Worms, Worms In the Deep

This article was originally published on Ferretbrain. I’ve backdated it to its original Ferretbrain publication date but it may have been edited and amended since its original appearance.

Let me make a little confession: I like multi-film box sets, and I like them cheap. I’m not the sort of person who really cares about special features or commentary tracks or especially nice packaging when it comes to a DVD. They’re nice if they are available, but I’ve not watched a single one of the bonus features on something like 90% of my DVD collection, and as far as packaging goes I just want something which doesn’t look horrible and won’t take up too much space on my shelves. All I want from a DVD of a film is a reasonable picture and sound quality, a more or less complete cut of the film, and content that’s enjoyable, either through being good or being so-bad-it’s-good. This being the case, I’m currently living in what for me is a golden age of DVD collecting; multi-film sets are coming out all the time, most of the stores are cutting their prices so that they’re a good way of collecting a lot of films for your money, and the discs used in such collections are often the same ones that are offered in the individual packages or the more fancy box sets anyway.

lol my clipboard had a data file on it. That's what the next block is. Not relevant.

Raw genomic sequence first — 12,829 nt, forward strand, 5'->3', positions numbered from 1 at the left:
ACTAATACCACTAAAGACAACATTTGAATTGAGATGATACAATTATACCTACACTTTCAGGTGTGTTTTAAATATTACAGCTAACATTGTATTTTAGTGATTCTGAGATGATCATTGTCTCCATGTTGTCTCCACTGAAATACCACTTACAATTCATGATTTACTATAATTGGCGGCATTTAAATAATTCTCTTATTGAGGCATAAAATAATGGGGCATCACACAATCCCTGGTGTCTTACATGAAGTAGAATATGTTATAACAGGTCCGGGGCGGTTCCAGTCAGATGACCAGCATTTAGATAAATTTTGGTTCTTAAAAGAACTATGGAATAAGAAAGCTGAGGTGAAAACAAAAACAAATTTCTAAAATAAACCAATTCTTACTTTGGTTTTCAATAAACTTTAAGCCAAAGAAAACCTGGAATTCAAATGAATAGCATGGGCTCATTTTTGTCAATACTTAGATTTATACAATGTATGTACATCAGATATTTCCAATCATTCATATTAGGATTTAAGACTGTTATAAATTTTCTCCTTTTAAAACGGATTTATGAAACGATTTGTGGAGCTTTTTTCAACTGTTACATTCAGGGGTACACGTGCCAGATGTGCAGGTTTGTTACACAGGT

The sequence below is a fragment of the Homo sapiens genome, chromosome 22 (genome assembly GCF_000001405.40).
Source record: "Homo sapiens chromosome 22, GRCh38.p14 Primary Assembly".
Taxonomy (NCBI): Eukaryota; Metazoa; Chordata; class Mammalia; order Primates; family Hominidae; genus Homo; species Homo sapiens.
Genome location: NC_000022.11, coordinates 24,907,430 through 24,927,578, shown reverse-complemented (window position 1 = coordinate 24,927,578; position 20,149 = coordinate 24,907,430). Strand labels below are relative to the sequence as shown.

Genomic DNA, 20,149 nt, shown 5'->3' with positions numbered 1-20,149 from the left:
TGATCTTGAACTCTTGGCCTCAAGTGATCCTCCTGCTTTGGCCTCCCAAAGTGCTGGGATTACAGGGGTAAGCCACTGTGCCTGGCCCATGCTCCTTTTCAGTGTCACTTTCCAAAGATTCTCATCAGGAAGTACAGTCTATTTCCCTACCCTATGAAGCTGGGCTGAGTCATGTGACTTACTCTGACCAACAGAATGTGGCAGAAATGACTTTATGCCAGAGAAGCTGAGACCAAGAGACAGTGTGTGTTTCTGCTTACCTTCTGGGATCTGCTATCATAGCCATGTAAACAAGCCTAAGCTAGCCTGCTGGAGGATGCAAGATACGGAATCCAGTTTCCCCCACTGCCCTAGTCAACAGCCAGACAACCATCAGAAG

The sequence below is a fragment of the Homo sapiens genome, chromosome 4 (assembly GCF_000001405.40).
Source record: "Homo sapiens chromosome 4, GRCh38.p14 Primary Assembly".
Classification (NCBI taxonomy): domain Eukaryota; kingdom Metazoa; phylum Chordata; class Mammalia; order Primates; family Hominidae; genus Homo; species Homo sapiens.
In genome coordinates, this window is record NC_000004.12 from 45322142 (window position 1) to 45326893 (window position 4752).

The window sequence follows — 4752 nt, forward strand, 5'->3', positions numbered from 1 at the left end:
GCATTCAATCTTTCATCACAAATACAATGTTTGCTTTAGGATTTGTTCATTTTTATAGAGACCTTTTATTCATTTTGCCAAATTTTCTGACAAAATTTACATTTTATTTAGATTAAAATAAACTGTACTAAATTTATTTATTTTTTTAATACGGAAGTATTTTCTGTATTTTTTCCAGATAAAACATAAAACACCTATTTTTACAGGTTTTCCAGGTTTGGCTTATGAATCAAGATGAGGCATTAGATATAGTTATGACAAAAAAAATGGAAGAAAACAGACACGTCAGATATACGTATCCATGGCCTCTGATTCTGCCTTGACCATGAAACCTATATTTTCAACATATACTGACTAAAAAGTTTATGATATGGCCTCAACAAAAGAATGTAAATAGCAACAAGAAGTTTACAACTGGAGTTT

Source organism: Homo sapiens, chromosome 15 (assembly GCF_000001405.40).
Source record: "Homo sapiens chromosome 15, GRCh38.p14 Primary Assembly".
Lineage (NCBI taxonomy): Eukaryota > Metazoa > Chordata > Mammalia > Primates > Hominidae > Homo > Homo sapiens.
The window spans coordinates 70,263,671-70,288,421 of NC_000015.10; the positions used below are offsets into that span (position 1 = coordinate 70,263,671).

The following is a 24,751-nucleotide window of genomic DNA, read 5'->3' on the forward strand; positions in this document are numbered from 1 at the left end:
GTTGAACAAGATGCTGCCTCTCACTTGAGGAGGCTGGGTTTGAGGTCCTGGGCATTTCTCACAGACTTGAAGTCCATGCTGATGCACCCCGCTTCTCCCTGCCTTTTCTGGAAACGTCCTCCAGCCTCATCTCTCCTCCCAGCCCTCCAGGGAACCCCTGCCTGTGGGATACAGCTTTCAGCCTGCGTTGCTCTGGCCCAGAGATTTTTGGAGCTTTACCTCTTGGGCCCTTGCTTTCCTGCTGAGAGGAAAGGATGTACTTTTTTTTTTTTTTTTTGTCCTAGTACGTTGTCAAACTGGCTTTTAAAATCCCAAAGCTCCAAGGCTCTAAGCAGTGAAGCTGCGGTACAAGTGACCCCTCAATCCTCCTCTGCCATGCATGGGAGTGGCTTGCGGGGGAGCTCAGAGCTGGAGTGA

The absolute best sets, for the me, are the ones where the films are in little individual slipcases that are like slimline versions of normal DVD cases, with pretty much exactly the same artwork but about half the thickness. They look good on the shelf, and the second-hand DVD store down the street is willing to buy the individual ones second-hand, so if I like half the films and don’t like the other half I can sell on the ones I don’t want and in the long run I still save money on the ones I want to keep. The next best sets, to my mind, are the ones which offer several films in a series in a package no larger than a standard-sized DVD case, so even if I only want to keep hold of one or two of the films it’s not taking up more space than a single DVD would. The three-disc set of the first three Tremors movies falls in the latter category. It’s not the prettiest of packages. But if the films are any good, it will serve my purposes nicely.

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